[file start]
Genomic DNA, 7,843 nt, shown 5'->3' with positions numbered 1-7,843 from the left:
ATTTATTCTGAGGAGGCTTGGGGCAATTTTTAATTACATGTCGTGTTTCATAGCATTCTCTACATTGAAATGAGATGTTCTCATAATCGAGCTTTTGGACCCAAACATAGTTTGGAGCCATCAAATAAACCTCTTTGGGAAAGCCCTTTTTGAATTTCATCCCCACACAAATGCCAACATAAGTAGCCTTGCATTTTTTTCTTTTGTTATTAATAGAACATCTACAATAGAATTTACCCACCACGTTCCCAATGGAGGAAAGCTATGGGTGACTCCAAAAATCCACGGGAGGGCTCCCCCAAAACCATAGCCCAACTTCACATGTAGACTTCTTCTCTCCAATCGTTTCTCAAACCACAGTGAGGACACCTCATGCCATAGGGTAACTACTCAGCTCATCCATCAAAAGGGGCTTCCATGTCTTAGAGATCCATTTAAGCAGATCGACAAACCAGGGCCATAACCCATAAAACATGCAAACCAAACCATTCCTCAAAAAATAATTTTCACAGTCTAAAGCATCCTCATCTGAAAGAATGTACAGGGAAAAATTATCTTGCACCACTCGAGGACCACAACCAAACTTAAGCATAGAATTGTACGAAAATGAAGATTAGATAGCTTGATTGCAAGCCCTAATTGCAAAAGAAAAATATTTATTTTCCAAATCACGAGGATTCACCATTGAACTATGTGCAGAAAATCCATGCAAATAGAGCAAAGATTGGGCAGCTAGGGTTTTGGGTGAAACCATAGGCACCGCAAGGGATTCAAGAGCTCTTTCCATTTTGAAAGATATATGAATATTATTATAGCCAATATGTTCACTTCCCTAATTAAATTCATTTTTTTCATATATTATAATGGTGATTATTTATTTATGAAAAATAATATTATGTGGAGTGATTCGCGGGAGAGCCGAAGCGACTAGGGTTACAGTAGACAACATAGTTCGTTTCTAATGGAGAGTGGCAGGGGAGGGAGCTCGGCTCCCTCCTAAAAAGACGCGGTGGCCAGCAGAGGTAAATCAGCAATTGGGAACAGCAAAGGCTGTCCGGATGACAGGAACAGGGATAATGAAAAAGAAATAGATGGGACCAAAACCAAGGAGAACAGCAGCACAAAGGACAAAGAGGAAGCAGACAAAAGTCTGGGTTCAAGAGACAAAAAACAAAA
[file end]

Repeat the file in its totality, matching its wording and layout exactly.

Genomic DNA, 7,843 nt, shown 5'->3' with positions numbered 1-7,843 from the left:
ATTTATTCTGAGGAGGCTTGGGGCAATTTTTAATTACATGTCGTGTTTCATAGCATTCTCTACATTGAAATGAGATGTTCTCATAATCGAGCTTTTGGACCCAAACATAGTTTGGAGCCATCAAATAAACCTCTTTGGGAAAGCCCTTTTTGAATTTCATCCCCACACAAATGCCAACATAAGTAGCCTTGCATTTTTTTCTTTTGTTATTAATAGAACATCTACAATAGAATTTACCCACCACGTTCCCAATGGAGGAAAGCTATGGGTGACTCCAAAAATCCACGGGAGGGCTCCCCCAAAACCATAGCCCAACTTCACATGTAGACTTCTTCTCTCCAATCGTTTCTCAAACCACAGTGAGGACACCTCATGCCATAGGGTAACTACTCAGCTCATCCATCAAAAGGGGCTTCCATGTCTTAGAGATCCATTTAAGCAGATCGACAAACCAGGGCCATAACCCATAAAACATGCAAACCAAACCATTCCTCAAAAAATAATTTTCACAGTCTAAAGCATCCTCATCTGAAAGAATGTACAGGGAAAAATTATCTTGCACCACTCGAGGACCACAACCAAACTTAAGCATAGAATTGTACGAAAATGAAGATTAGATAGCTTGATTGCAAGCCCTAATTGCAAAAGAAAAATATTTATTTTCCAAATCACGAGGATTCACCATTGAACTATGTGCAGAAAATCCATGCAAATAGAGCAAAGATTGGGCAGCTAGGGTTTTGGGTGAAACCATAGGCACCGCAAGGGATTCAAGAGCTCTTTCCATTTTGAAAGATATATGAATATTATTATAGCCAATATGTTCACTTCCCTAATTAAATTCATTTTTTTCATATATTATAATGGTGATTATTTATTTATGAAAAATAATATTATGTGGAGTGATTCGCGGGAGAGCCGAAGCGACTAGGGTTACAGTAGACAACATAGTTCGTTTCTAATGGAGAGTGGCAGGGGAGGGAGCTCGGCTCCCTCCTAAAAAGACGCGGTGGCCAGCAGAGGTAAATCAGCAATTGGGAACAGCAAAGGCTGTCCGGATGACAGGAACAGGGATAATGAAAAAGAAATAGATGGGACCAAAACCAAGGAGAACAGCAGCACAAAGGACAAAGAGGAAGCAGACAAAAGTCTGGGTTCAAGAGACAAAAAACAAAA